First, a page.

Steve Barnes, founder of the well-known law firm Cellino & Barnes, dies in plane crash

Attorney Steve Barnes, who founded the nationally-known Cellino & Barnes personal injury law firm, died in a small plane crash along with his niece, Elizabeth Barnes.



a group of clouds in the sky over a green field: Helicopter hovers over the scene of a deadly small plane crash near Pembroke, New York.


© Spectrum News Buffalo
Helicopter hovers over the scene of a deadly small plane crash near Pembroke, New York.

Police responded to a 911 call about a possible crash at 11:46 a.m. Friday near Pembroke, east of Buffalo, New York, according to the Genesee County Sheriff William A. Sheron Jr.

“Neighbors described seeing and hearing a plane heading from east to west,” Sheron said.

“It sounded like a loud winding noise as the plane was then observed going over a wooded area, [and] dropped from the sky. There was a loud crash and a fireball.”

“All of a sudden, we just heard this big boom, felt it,” Olivia Metz, who lives nearby, told CNN affiliate News Spectrum.

“Then my mom yelled and I ran down the stairs and we looked out our window and there was this big plume of smoke and we didn’t see the plane go down, but we just felt it and saw the smoke.”

Law firm was known for its jingle

Cellino & Barnes was identified with its commercials and phone number jingles.

They were known across much of New York for their catchy “Don’t wait, call 8” tagline, which even inspired a Saturday Night Live sketch.

In 2018, #cellinoandbarneschallenge went viral on Instagram.

But the Cellino & Barnes law firm broke up earlier this year and Barnes started his own firm.

The Barnes Firm issued this statement: “It is with the heaviest of hearts that we acknowledge the loss of Steve Barnes and his niece Elizabeth Barnes following a tragic accident earlier today. Steve was a friend, colleague, partner, and mentor to so many people across our firm, in New York, California, and beyond. He was a legal industry giant, proud Marine, and loving father. Steve and Elizabeth will be sorely missed by many.”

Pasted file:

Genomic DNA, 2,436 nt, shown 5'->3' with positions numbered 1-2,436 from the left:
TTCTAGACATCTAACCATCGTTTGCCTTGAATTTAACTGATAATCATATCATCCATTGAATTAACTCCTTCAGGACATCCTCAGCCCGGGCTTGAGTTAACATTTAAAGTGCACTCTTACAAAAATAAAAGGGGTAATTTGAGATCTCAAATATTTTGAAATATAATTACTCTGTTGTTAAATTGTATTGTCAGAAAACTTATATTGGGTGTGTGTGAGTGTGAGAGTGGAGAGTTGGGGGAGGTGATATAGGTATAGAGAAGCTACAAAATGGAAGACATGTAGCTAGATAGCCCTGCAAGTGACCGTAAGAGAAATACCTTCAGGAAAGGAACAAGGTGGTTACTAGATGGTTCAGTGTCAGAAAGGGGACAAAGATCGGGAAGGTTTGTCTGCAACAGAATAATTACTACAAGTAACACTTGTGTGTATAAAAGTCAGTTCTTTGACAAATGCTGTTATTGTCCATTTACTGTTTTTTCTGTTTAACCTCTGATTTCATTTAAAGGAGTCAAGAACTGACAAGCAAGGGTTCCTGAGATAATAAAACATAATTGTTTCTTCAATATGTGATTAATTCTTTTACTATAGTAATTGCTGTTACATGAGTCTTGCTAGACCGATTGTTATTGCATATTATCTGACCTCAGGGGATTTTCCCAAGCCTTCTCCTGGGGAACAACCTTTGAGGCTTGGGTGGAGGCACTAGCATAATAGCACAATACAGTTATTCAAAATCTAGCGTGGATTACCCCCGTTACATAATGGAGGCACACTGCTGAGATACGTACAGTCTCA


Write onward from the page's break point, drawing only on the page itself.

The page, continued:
a sign on the side of the street: An advertisement for the Cellino & Barnes law firm at the the Prospect Avenue subway station in New York on April 4, 2017.


© Marc A. Hermann/MTA New York City Transit
An advertisement for the Cellino & Barnes law firm at the the Prospect Avenue subway station in New York on April 4, 2017.

Barnes’ former law partner, Ross Cellino, issued this statement:

“Steve and I worked together for many years at our firm. He was always a fearless advocate for his clients. His passing is a significant loss for the legal community. Steve’s greatest accomplishment was his three children Josiah, Rachel, and Julia. Steve is survived by his longtime partner, Ellen Sturm, also an attorney at our firm.

“Equally heartbreaking is the passing of Elizabeth Barnes, sister of Brian Barnes and daughter of Rich Barnes, Steve’s brother and an attorney at our firm. All of us at Cellino and Barnes are deeply saddened. My thoughts and prayers are with the entire Barnes family during this difficult time,” Cellino said.



a man wearing a suit and tie smiling at the camera: Steve Barnes


© The Barnes Firm
Steve Barnes

NTSB will not travel to the scene

The crash left a large crater in a heavily wooded area in the village of Corbu and spread pieces of aircraft for hundreds of yards, according to Sheriff Sheron.

“It’s pretty much disintegrated,” he said.

The single-engine plane, a SOCATA TBM-700, was its way from Manchester, New Hampshire, to the Buffalo airport, according to Sheron.

Ross Cellino’s attorney, Terry Connors, told CNN affiliate News Spectrum that the plane was registered to Steve Barnes and that Barnes was a registered pilot.

A TBM-700 can hold six or eight occupants, but it appears only two people were on board, according to Sheron.

The FAA has been on scene to investigate, Sheron said.

The National Transportation Safety Board told CNN it won’t be traveling to the scene of the crash, in part because of Covid-19 safety considerations.

The agency is investigating the crash, however, and expects to issue a preliminary report in the next few weeks, according to Christopher T. O’Neil, NTSB’s chief of media relations.

The cause of the tragic plane crash is not yet known.

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